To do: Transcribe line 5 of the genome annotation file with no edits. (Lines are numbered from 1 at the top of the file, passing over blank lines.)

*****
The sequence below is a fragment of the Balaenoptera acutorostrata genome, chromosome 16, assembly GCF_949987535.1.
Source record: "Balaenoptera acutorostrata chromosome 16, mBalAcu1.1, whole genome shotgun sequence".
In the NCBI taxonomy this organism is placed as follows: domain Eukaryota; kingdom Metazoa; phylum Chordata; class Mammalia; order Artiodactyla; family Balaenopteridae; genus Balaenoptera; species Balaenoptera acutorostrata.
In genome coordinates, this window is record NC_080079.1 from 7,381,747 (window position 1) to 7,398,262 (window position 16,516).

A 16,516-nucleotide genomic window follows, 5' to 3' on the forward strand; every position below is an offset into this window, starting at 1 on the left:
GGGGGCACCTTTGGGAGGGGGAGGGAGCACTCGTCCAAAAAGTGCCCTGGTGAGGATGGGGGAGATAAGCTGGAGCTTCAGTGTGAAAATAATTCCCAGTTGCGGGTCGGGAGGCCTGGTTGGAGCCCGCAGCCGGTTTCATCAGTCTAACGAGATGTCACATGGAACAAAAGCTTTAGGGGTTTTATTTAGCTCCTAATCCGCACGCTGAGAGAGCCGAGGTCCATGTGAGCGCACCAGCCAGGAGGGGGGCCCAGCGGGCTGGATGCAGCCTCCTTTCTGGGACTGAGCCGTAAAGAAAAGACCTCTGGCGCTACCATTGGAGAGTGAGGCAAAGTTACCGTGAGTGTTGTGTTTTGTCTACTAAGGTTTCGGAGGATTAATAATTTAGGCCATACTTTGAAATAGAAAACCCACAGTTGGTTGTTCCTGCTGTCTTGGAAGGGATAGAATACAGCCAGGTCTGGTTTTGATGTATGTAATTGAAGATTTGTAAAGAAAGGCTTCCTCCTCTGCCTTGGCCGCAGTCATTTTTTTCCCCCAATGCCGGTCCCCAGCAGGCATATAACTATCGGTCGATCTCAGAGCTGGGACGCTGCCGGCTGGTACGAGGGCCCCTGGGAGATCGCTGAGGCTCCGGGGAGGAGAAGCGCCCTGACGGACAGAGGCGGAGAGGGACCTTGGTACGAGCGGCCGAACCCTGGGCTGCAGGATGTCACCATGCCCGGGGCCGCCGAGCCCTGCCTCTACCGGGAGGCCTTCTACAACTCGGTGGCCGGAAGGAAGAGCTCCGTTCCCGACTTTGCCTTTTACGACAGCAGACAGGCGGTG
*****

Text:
A 16,516-nucleotide genomic window follows, 5' to 3' on the forward strand; every position below is an offset into this window, starting at 1 on the left: